I dug this up earlier today–it’s a “Salt A to Z” that I wrote on spec last year for a food-related zine. As far as I know, the zine never got off the ground (they weren’t interested in the piece anyway). Rather than let this journalistic deadweight gather cobwebs in my computer, I’m dumping it out here.
This is probably the least mass-appealing thing I’ve ever written–and I’ve written about comic book trends and death metal bands who sing about men in loincloths who carry broadswords and ride with valkyries.
Have I sold you yet? Let’s drink to the salt of the earth…
Salt. It’s always there when we need it, and yet we continue to take it for granted. Before you load up your next baked potato, before you throw that pasta in the pot, take a second to learn something about salt and join us in the realm of salt enlightenment. This is the Essential Salt A-Z:
A Aesop. He wrote a fable called “The Salt Merchant and His Ass.” Sure, it’s no “The Hare and the Tortoise,” but it’s about salt and an ass. Cool.
B Black Salt. The underappreciated pinkish salt used mostly in Indian cuisine has a strong, kinda pungent, taste.
C Crackers. Hopelessly lost without salt. Saltines, especially.
D Donnaly, Andrew Sr. The leading salt manufacturer during the Revolutionary War. See what a community college education can get you these days?
E Egypt, Ancient. There are cave drawings depicting saltmakers dating back to 1450 B.C. Mummies were preserved in salt. Ancient Egyptians=visionaries.
F French Fries. If you have any extra, unwanted, body fat on you, French fries are probably to blame. And fries without salt are as meaningful as George Lucas-scripted dialogue. Those tummy rolls? You can now trace them back to salt–the Kevin Bacon of condiments.
G Grain of salt. A translation of a Latin phrase, and a cornerstone of skeptical, cynical, thinking. Used in a sentence: “She told me I was her first. I decided to take that with a grain of salt.”
H Hoodoo. Witchcraft still practiced today, which incorporates salt into many of its preservation spells. Bad hoodoo. Good information.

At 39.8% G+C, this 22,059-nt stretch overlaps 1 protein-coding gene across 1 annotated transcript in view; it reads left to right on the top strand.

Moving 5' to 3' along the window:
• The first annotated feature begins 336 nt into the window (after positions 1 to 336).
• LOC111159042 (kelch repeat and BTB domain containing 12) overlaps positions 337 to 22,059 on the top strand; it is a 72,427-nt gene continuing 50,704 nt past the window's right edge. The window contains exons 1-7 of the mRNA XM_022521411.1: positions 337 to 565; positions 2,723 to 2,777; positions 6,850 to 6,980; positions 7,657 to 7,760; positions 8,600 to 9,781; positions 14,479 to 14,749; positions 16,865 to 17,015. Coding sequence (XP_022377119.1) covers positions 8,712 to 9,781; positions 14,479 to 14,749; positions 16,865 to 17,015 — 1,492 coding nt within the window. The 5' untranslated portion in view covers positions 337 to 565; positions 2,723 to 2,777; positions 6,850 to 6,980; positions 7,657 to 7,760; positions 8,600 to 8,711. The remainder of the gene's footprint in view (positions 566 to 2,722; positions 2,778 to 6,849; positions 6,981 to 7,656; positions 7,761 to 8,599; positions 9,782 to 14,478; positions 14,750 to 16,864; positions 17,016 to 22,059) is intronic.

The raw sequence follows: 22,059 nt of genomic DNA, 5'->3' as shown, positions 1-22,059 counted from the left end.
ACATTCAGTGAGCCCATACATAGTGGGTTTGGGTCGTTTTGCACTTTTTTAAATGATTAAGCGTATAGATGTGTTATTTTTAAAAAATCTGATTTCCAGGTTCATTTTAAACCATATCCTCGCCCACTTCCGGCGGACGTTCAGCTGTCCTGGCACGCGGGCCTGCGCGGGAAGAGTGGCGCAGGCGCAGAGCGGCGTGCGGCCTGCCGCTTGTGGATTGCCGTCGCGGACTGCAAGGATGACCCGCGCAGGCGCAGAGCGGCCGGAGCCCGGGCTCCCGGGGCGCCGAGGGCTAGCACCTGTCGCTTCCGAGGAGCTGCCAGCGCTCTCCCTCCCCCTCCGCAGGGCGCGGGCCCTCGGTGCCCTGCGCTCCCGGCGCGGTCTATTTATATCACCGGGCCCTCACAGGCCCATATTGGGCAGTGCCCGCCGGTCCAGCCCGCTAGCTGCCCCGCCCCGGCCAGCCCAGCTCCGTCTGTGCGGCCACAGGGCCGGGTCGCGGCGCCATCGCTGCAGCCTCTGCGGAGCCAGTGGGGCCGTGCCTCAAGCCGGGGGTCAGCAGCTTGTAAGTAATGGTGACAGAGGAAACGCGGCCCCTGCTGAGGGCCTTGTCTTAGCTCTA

I Indian independence. Gandhi walked a helluva long way (248 miles) for a grain of salt, sparking a revolution and the subsequent freeing of 60,000 prisoners.
J Jones, Ernest. The psychologist who likened American passion for salt to a sexual-like obsession. To be fair, it’s hard not to get a boner over a can of salted cashews. Ernest Jones, you know us better than we know ourselves…
K Kosher salt. Oy vey. The most commonly used salt today. Iodized salt is sooo ten minutes ago.
L Licks. Sure, “salt lick” just plain sounds funny. But salt licks are how our animal friends in the wild score some of their nutrition. They can be found in nature, though there are a lot of companies that manufacture them, too.
M Margarita. It’s unthinkable, and a crime in several Mexican cities, to drink the classic “rocks” version without a salted rim.
N Nuts. So full of protein and goodness. Though the food pyramid and its new layout confuses us, we’re pretty sure nuts are part of it. And nuts just ain’t nuts without a heaping helping of salt.
O Onandaga, New York. The Native Americans there are considered to be the first producers of salt in our country, back in the late 1600’s.
P Pickling salt. A much more dense salt that’s good for, um, pickling. Canning, too.
Q “Qui Salt?” A 70-second throwaway song by World Music artist Mamadou Doumbia. Okay, YOU find an entry for “Q.” Good freakin’ luck.
R Rock salt. Please, for the love of God, don’t eat this. It’s great for de-icing sidewalks and driveways. Not so much for your punching up your bouillabaisse.
S Sodium Chloride. NaCl. Salt defined. If you must know, the mix is 60.663% chlorine and 39.337% sodium.
T Table salt. What you’re stuck with at your local fast food crutch of choice. Also used for cooking, though not nearly as tasty as Kosher (see: Kosher salt) or sea salt.
U Unification Church. They use something called “holy salt” to purify people and cast away Satan. Awesome.
V Veruca Salt. Character from Roald Dahl’s “Charlie and the Chocolate Factory.” Popular female-fronted Chicago rock band from the 90’s. Take away the Veruca and what do you have? Riiiiight.
W World Salt Production. As of 2002, there were 225 million metric tons of salt produced. Once someone can convert that back to our weights and measures system, we’re guaranteed to be really impressed.
X X-Rated. We found an adult movie on the web called “Salt and Pepper” that you can watch for less than 9 cents a minute. There’s also that idea that male ejaculate has certain salt-like qualities…
Y Yellow Emperor. From China. An early (we’re talking 5000 years ago) believer that increased salt intake could lead toward hypertension (or “hardened pulse”).
And, ending on a somber note…
Z Zimbabwe. A once-prosperous producer of salt, now victim to countrywide starvation and poverty.